It is therefore not surprising that it has been so successful as a manufacturing material despite the fact that it has been commercially available for a relatively short period of time when compared to metals.
As a matter of fact, the invention and application of plastics worldwide as a food packaging material has contributed significantly to the rapid growth and evolution of the food and beverage industry, two huge and important contributors to global GDP and development.
Plastic packaging and its rapidly evolving technologies have now made it possible for us to safely store and transport raw and prepared foods over great distances in a variety of packaging alternatives that make it possible for consumers to enjoy a fresh and tasty food product that has superior shelf life, better and more attractive presentation with improved sanitation at a lower price than ever before.
Before Guardian Media Ltd embarks on this particular series on plastic recycling in these ongoing environmental guest columns it is worth repeating the premise upon which this page began in 2010.
T&T is among the most polluted small island states in the world. We dump more than 50 million plastic bottles into our dumps and one million glass bottles every month.
Plastic, when exposed to heat creates among the deadliest toxins known to man and as such we look forward to the Beverage Bill being laid in Parliament by Dr Roodal Moonilal, Housing and Environment Minister (now Minister Ganga Singh under Ministry of the Environment and Water Resources).
Doctors suspect it is related to the rising rates of cancer. We also do not recycle ewaste—computers when damaged or dismantled produce hazardous toxins.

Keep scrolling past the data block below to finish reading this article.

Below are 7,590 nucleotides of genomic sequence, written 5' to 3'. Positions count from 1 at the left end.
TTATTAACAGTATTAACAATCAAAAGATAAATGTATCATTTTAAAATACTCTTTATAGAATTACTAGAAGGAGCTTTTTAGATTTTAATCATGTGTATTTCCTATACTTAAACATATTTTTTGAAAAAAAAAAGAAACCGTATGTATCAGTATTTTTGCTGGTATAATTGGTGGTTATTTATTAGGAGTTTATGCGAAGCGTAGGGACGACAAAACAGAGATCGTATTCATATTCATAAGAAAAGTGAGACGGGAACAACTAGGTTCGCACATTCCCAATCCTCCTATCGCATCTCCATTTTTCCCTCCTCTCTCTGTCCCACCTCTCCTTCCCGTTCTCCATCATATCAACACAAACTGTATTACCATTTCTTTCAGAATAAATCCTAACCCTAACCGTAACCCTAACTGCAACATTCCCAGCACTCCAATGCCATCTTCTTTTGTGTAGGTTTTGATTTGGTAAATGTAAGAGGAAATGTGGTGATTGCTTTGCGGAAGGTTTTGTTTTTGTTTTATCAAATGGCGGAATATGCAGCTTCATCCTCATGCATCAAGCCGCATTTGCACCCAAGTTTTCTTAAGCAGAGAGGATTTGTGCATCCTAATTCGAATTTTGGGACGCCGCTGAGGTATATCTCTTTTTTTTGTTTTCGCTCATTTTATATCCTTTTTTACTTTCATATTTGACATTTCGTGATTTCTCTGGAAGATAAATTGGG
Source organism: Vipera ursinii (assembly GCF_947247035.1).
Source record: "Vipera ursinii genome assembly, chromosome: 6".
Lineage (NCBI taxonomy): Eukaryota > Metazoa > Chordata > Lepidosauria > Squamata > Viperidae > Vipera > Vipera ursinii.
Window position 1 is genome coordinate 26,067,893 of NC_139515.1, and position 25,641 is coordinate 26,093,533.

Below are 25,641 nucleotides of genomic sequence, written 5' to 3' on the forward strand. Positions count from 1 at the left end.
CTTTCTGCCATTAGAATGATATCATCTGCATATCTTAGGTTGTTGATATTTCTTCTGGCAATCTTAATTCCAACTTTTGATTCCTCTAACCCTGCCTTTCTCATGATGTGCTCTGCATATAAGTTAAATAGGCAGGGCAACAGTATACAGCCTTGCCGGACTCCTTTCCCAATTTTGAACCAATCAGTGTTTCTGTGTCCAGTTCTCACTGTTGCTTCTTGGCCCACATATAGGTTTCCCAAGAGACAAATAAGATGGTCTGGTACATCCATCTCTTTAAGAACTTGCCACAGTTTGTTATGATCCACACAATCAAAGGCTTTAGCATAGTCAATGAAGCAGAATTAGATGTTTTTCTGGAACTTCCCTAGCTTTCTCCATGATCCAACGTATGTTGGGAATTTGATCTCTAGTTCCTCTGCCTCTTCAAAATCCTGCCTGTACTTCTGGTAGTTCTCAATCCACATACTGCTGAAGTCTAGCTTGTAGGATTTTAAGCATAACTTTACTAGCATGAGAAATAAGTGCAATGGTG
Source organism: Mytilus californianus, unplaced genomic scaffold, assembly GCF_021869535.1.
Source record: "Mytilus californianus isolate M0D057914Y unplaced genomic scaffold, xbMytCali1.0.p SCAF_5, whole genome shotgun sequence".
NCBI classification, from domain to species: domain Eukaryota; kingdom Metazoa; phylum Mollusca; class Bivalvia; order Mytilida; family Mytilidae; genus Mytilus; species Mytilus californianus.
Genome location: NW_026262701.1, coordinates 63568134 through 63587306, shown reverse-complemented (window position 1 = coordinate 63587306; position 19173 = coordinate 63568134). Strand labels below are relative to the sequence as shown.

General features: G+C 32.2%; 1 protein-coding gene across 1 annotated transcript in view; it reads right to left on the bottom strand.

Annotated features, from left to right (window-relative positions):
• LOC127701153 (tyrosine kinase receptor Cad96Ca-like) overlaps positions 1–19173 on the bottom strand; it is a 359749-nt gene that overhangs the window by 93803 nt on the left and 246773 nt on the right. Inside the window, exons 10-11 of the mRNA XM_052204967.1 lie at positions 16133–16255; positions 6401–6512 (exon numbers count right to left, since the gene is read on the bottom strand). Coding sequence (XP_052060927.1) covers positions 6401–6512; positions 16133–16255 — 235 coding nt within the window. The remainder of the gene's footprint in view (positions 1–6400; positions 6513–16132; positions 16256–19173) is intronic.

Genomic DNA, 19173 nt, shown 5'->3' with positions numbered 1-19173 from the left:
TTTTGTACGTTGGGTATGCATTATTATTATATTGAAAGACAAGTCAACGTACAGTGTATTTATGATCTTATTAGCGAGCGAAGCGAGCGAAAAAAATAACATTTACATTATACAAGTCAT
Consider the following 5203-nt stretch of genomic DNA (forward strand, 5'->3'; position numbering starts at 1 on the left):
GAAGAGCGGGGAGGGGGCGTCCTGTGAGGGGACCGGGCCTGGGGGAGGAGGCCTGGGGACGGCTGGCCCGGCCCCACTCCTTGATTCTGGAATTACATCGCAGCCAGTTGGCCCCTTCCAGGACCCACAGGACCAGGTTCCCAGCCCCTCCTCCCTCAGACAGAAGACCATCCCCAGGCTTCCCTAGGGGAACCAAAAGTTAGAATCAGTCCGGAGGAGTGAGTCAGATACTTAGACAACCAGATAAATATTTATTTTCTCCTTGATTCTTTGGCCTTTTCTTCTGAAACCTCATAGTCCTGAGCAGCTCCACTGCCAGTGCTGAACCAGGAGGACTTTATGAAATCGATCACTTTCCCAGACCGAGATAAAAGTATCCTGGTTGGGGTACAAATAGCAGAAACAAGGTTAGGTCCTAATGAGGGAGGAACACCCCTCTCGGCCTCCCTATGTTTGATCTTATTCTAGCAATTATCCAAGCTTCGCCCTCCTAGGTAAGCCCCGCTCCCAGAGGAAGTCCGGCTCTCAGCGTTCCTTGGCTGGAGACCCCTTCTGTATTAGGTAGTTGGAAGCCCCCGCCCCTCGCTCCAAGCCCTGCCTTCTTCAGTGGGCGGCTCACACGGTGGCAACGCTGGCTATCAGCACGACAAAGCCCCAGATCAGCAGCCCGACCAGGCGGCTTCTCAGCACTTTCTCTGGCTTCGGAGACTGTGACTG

Starting this week, in the first of a series on recycling, columnist GERARD CHARLES, marketing manager of Resin Converters Limited, makes a case for recycling plastics.
This is the third in Guardian Media ongoing series on the environment by the Environmental Management Authority (EMA) addressing the vital issue of the authority’s Water Pollution Rules.
What is a Water Pollution Permit (WPP)?
A Water Pollution Permit (WPP) is the primary mechanism used to control and manage the release of water pollutants from point source discharges. These permits define for the holder:
• the discharge limits, authorised discharge points and a timeline for achieving compliance
• The monitoring, recording and reporting requirements
• compliance responsibilities
• special conditions and studies to be implemented
Essentially a WPP is a licence for a facility to discharge certain types of water pollutants, at certain concentrations, from authorised discharge points, into a receiving water body, under controlled conditions. The main objective of the permit is to control and reduce the volume and concentration of effluent to meet the permissible levels established in the Second Schedule of the WPR.
This is the second part of the Guardian Media ongoing series on the environment by the Environmental Management Authority (EMA) addressing the vital issue of the authority’s Water Pollution Rules (WPR).
When your business activity or project discharges any type of effluent, the country’s vital water systems are placed in danger. A clean water supply is therefore necessary and with the WPR, the EMA will continue to monitor the water systems in T&T. As such, once a business discharges any type of effluent from a point source, it must register as a source of water pollutants and when notified, apply for a water pollution permit (WPP).
What is a Source Registration (SR)
Source Registration (SR) is the process whereby a business activity or project is determined to be a source of water pollutants by referencing the first schedule of the WPR. The first schedule is a list of substances and parameters that have been determined to be water pollutants specific to T&T (visit ema.co.tt to see the list for the first schedule).